When I ran the Kickstarter for Frog Fractions 2, most of you probably guessed that I had no idea what I was going to make. I had made Frog Fractions entirely improvisationally, and I figured I could just do that again.
The trick is, when you get something right the first time, you haven't learned anything. You have no idea which elements were your innate talent and which were accidental. The most important accident, I discovered much later, was that I built Frog Fractions in chronological order, and I designed each scene to follow naturally from the previous ones.
By contrast, I started work on the sequel before I knew where I'd be hiding it, so there was no previous scene to work from. Instead I started building gameplay vignettes that were individually entertaining. It turned out to be very difficult to fit these together into something that felt cohesive, and I feel like I only partially succeeded.
I had no idea how much of the success of the first game -- even to me, a not-particularly-story-focused player -- stemmed from it being at its heart a buddy comedy, the story of two friends going on an adventure together.
I started work on Hop's Iconic Cap with these intentions:
- Like Frog Fractions and Glittermitten Grove, I wanted to build it improvisationally. It's more fun that way, and leaving the design loose means you can reshape it on the fly, as you learn more about the game you're building.
- Like Frog Fractions and unlike Glittermitten Grove, I wanted the game to flow easily, like watching a movie, which meant all the minigames should be easy and also that if possible they should be recognizable riffs on existing games that the player already knows.
- Unlike Frog Fractions and Glittermitten Grove, I wanted to figure out how to tell a meaningful story.
So I started by spewing character traits into a Google Doc. Here's the section for "Frog Kid," the character that became October:
- 🔥🔥🔥 Talks using lots of emoji. ⚡️⚡️⚡️
- Goes on road trip with you. Wishes they were with mom, who does all the cool stuff.
- Playing Game Boy literally all the time.
- You revisit old locations from FF1 together, but they've seen it all and act bored.
- Kid turns out to be more engaged than you thought. Texting mom about your cool adventures -- mom thinks kid likes you more.
- Use game boy at the end to hack ad agency servers?
Rides Draggy's kid because that's what you do?
- Draggy's kid has a Wonderswan??
- Or maybe rides on your head.
- TURNS OUT TO ACTUALLY BE YOUR DAD??
Then, while I was doing the technical work of porting FF1 to Unity, I spent a bunch of time talking to friends who knew about storytelling, about how to take these ideas and turn them into a story. I found Laura Michet and Xalavier Nelson, Jr. to be especially informative resources.
The opening scene of the game came to me as I was thinking about the kind of person who'd be replaying Frog Fractions after eight years. I decided that Hop should embody the player who was looking for adventure but didn't know where to find it, so they were revisiting old adventures. I made Hop run a nightly reenactment of the events of the first game for a live audience. Since I ended up writing Hop in my own voice, this got muddled thematically with the idea that Hop was instead embodying me, making the same video game yet again. But you know what? That interpretation is fine. You can believe that if you want.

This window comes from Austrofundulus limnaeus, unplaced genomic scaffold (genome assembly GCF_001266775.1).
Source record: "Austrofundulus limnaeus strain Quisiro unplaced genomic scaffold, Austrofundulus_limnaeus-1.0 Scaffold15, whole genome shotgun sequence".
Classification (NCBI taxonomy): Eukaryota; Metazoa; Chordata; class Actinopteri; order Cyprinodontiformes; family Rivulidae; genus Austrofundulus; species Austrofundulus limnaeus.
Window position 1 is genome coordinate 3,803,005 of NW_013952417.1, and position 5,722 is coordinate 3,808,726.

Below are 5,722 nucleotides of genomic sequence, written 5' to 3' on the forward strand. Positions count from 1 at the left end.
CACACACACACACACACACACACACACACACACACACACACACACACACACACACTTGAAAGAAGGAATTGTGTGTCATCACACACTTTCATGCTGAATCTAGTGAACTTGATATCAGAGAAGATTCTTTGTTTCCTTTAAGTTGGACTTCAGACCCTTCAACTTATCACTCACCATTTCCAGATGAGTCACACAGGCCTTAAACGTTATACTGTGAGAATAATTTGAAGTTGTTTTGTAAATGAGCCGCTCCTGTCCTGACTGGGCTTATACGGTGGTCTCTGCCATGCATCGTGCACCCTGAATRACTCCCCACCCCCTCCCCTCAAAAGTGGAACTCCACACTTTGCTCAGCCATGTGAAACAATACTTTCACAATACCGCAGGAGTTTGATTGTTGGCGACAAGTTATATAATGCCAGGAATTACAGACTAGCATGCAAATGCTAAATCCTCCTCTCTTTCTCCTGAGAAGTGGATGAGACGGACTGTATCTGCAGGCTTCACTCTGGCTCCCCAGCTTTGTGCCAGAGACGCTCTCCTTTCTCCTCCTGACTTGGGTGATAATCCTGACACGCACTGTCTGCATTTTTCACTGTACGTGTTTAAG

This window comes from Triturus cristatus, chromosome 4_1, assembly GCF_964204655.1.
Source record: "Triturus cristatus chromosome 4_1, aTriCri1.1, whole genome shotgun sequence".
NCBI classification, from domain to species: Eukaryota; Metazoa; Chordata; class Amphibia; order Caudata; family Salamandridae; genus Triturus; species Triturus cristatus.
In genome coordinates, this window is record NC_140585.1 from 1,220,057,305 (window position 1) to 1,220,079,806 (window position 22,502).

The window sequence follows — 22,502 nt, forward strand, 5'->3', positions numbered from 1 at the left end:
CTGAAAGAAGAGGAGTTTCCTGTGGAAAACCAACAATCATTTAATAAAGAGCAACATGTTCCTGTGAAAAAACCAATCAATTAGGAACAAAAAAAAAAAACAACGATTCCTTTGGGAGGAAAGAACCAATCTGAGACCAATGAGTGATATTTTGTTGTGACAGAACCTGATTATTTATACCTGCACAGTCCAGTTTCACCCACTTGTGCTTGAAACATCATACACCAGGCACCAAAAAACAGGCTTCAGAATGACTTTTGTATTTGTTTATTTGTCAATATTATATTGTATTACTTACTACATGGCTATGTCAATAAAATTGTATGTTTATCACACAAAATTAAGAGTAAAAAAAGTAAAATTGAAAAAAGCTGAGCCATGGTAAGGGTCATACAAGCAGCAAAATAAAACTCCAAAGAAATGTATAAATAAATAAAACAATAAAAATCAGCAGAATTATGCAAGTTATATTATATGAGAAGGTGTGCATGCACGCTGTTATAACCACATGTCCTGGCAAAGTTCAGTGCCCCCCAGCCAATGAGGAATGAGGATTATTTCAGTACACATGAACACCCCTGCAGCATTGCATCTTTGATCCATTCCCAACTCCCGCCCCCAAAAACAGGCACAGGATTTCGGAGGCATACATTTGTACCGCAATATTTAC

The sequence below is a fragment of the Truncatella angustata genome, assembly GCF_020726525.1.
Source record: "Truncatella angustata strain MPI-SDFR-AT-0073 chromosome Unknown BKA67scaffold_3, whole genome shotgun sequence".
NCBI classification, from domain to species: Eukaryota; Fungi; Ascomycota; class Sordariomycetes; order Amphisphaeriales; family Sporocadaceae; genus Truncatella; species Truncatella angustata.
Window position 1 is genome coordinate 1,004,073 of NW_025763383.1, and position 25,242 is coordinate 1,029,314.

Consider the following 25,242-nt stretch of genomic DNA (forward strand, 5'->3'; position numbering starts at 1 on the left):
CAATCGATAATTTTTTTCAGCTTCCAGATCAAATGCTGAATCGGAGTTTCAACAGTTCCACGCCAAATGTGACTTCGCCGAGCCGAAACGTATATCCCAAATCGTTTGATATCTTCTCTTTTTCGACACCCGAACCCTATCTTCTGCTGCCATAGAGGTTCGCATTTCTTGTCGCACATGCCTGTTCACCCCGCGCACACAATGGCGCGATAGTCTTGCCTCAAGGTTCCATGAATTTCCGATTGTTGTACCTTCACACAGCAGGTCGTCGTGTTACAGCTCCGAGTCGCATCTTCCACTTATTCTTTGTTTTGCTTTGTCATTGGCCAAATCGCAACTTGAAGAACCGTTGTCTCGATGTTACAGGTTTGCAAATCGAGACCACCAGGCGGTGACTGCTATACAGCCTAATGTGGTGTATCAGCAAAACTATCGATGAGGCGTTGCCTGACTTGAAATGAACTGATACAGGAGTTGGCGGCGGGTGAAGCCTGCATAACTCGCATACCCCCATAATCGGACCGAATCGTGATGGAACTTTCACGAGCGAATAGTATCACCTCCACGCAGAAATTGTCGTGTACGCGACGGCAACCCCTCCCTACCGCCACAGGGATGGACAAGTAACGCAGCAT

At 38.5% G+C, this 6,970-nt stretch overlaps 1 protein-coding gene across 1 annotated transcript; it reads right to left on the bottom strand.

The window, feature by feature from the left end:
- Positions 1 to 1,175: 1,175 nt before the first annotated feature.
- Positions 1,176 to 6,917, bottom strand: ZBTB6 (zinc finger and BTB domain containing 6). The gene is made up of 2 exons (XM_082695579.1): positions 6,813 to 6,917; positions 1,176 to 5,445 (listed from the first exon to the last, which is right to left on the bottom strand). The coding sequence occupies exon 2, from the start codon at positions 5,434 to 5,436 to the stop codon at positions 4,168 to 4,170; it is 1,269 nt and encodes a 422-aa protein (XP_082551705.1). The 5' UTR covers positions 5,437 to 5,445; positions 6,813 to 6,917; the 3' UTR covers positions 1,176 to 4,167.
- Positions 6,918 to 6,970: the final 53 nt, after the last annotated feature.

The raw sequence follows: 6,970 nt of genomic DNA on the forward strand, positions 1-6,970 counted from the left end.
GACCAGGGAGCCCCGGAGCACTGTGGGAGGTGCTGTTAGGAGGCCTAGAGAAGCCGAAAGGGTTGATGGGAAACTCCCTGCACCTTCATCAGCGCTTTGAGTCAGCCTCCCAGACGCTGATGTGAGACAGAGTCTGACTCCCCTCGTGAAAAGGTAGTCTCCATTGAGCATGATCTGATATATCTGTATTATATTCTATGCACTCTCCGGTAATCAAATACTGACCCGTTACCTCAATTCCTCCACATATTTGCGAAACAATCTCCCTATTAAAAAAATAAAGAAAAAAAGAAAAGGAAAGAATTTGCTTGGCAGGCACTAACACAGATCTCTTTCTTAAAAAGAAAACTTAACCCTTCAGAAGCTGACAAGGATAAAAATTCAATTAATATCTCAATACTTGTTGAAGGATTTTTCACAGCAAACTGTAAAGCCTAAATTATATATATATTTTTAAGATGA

By the time the FF1 port to Unity was ready to go, I had a story skeleton I was happy with, and I started implementing it, like FF1, in chronological order. In a sense the problem I was solving got flipped on its head -- in the first game, I was trying to figure out what should happen next. In this one, I was trying to figure out how to get from where I was to the next scene.
I ended up leaning heavily on dialog trees. Ron Gilbert has talked about discovering, while making Monkey Island, that playtesters hated lengthy expository scenes but they had no problem with exhausting every option in a dialog tree and absorbing the same amount of information in the same amount of time. Even a tiny nod to interactivity can have a huge psychological impact. Humor helps too -- LucasArts style dialog trees can be extremely dense with comedy because each option they present you with can be a separate punchline to the same joke. If the player is laughing that means they're not tired of reading yet.
And you know what? It turns out I love writing dialog trees. I am really annoyed that I only discovered this after turning 40. I could've spent those forty years writing dialog trees!
I worked very hard to make the dialog as punchy as possible, especially after realizing just how much of the game was going to be dialog trees. I made it a priority to get to the next story beat fast, in as few lines as humanly possible, and also be as entertaining as possible along the way. After playtesters showed reading fatigue when presented with too many possible responses, I started being much more stringent about how good a joke had to be to get added to your list of response options.
I also added a little fast-forward icon to mark the fastest way through a conversation, for people who were in a hurry to get away from the wall of text.
I've got a lot of experience writing jokes, but not characters, so I leaned heavily on voices I knew personally:
- Hop is written in my voice. Basically everything he says is how I imagine myself reacting in the given situation.
- My son, Winston, is too young to have inspired October in anything except the idea of having a child, so I basically wrote her from my memories of being a bored, cynical teenager, with the worst rough edges sanded off. (Players love October. One tester said "I would die for October." I have no idea how I did this.)
- I wrote Hatricia with my wife in mind, who is a park ranger and is much cooler than me.
- Phil is kind of all over the map. In his introductory scene, I wrote him very methodically as a stereotypical sea lion, repeatedly demanding that you debate him and provide evidence even if doing so is nonsensical. Later scenes, especially when I added the feature where he could just keep interjecting in the background while you're having a conversation with someone else, I just wrote him to be as big an asshole as possible in as many ways as I could think of. So I guess that's yet another side of me, just one that I rarely let actually operate my keyboard.